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Winter is coming early to the Cumberland Plateau early with a one two punch in the next 24 hours.

The first punch will come late tonight (Monday, November 11, 2019) to around sunrise tomorrow (Tuesday, November 12, 2019) when rain will start to fall with an approaching front. That rain will change into sleet then all snow before coming to an end tomorrow morning. The National Weather Service says areas such as Crossville could see anywhere from a half inch to an inch of snow, all depending on the timing of the moisture and the cold air. The valley could see a dusting.

The second and stronger punch will come with bitter cold temperatures and a dangerous chill factor all day tomorrow into tomorrow night. It will be cloudy with flurries until mid-morning then gradual clearing. The high temperature tomorrow is projected at 30 with the winds blowing up to 20 miles per hour. That will set up dangerous chill factors in the teens to even single digits at times. Tomorrow night does not look any better with a low of 12 in Crossville and a 10 mile per hour winds will put the chill factor at 0.

Take this time now to review the following cold related-illnesses that could take place in bitter cold weather that is coming. Some cold-related illnesses include:



trench foot (or “immersion foot”)


Raynaud’s phenomenon

cold-induced hives

In addition to these illnesses, winter weather can cause major inconveniences for travelers. Always be prepared to deal with heavy snow and extreme cold, whether you’re on the road or at home.

When your body first drops below 98.6˚F (37˚C), you may experience:


an increased heart rate

a slight decrease in coordination

an increased urge to urinate

When your body temperature is between 91.4˚ and 85.2˚F (33˚ and 30˚C), you’ll:

decrease or stop shivering

fall into a stupor

feel drowsy

be unable to walk

experience quick alternations between rapid heart rate and breathing too slowly

shallow breathing

Between 85.2˚ and 71.6˚F (30˚C and 22˚C), you’ll experience:

minimal breathing

poor to no reflexes

inability to move or respond to stimuli

low blood pressure

possibly coma

A body temperature below 71.6˚F (22˚C) can result in muscles becoming rigid, blood pressure becoming extremely low or even absent, heart and breathing rates decreasing, and it can ultimately lead to death.


If someone passes out, shows multiple symptoms listed above, and has a body temperature of 95˚F (35˚C) or lower, call 911 immediately. Perform CPR if the person isn’t breathing or doesn’t have a pulse.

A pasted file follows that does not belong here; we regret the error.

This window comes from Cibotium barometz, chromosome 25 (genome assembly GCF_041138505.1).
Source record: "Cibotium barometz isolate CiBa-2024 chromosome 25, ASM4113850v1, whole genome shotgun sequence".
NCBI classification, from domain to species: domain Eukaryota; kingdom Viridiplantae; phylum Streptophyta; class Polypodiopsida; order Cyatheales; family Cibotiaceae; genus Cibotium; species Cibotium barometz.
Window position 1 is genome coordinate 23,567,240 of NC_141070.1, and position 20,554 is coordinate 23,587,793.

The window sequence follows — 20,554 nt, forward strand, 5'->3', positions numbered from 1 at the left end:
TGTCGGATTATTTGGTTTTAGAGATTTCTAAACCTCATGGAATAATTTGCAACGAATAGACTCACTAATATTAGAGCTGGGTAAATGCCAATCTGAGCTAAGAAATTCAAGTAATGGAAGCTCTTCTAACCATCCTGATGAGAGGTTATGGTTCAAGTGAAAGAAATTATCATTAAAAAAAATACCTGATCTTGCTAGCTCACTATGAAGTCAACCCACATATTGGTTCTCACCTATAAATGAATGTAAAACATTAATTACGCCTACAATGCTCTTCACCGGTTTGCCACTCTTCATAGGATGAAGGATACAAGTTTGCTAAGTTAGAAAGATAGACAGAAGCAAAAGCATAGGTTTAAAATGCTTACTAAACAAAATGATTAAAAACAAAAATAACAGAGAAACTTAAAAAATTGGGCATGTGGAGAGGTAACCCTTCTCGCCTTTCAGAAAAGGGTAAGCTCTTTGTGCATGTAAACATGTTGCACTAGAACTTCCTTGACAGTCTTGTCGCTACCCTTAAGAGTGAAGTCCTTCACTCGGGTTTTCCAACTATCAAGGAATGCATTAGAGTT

To treat hypothermia, get out of the cold as soon as possible and to a warmer environment. Remove any damp or wet clothing and start warming up the middle areas of your body, including your head, neck, and chest, with a heating pad or against the skin of someone with a normal body temperature. Drink something warm to gradually increase your body temperature, but don’t have anything alcoholic.

Even after you begin to feel warm again, stay dry and keep yourself wrapped up in a warm blanket. Seek medical help right away to minimize the harm to your body.

To treat frostbite, soak the affected area in warm water no hotter than 105˚F (40˚C) and wrap it in gauze. Keep any toes or fingers affected by frostbite separated from each other to avoid rubbing the areas against each other. Do not rub, use, or walk on frostbitten skin, as this can cause tissue damage. See your doctor if you still can’t feel anything on your frostbitten skin after 30 minutes


It’s essential to protect anyone experiencing early symptoms of hypothermia. If possible, remove them from the cold immediately. Don’t try to warm a person suffering from serious hypothermia with vigorous exercise or rubbing, as this can lead to further problems.

To prevent cold-related illness, take one or more of these measures when the temperature starts to drop:

eat substantial meals regularly and drink plenty of water

avoid drinks with alcohol or caffeine

remain inside near a source of heat

wear a hat, beanie, or something similar on your head to retain heat and gloves or mittens on your hands

wear multiple layers of clothing

use lotion and lip balm to prevent dryness of your skin and lips

bring extra clothes to change into in case you get damp or wet

wear sunglasses when it’s snowing or extremely bright outside to avoid snow blindness

Common risk factors for hypothermia and frostbite include:

being younger than 4 or older than 65

consuming alcohol, caffeine, or tobacco

being dehydrated

exposing skin to extremely cold temperatures, especially when exercising and sweating

becoming damp or wet in cold temperatures

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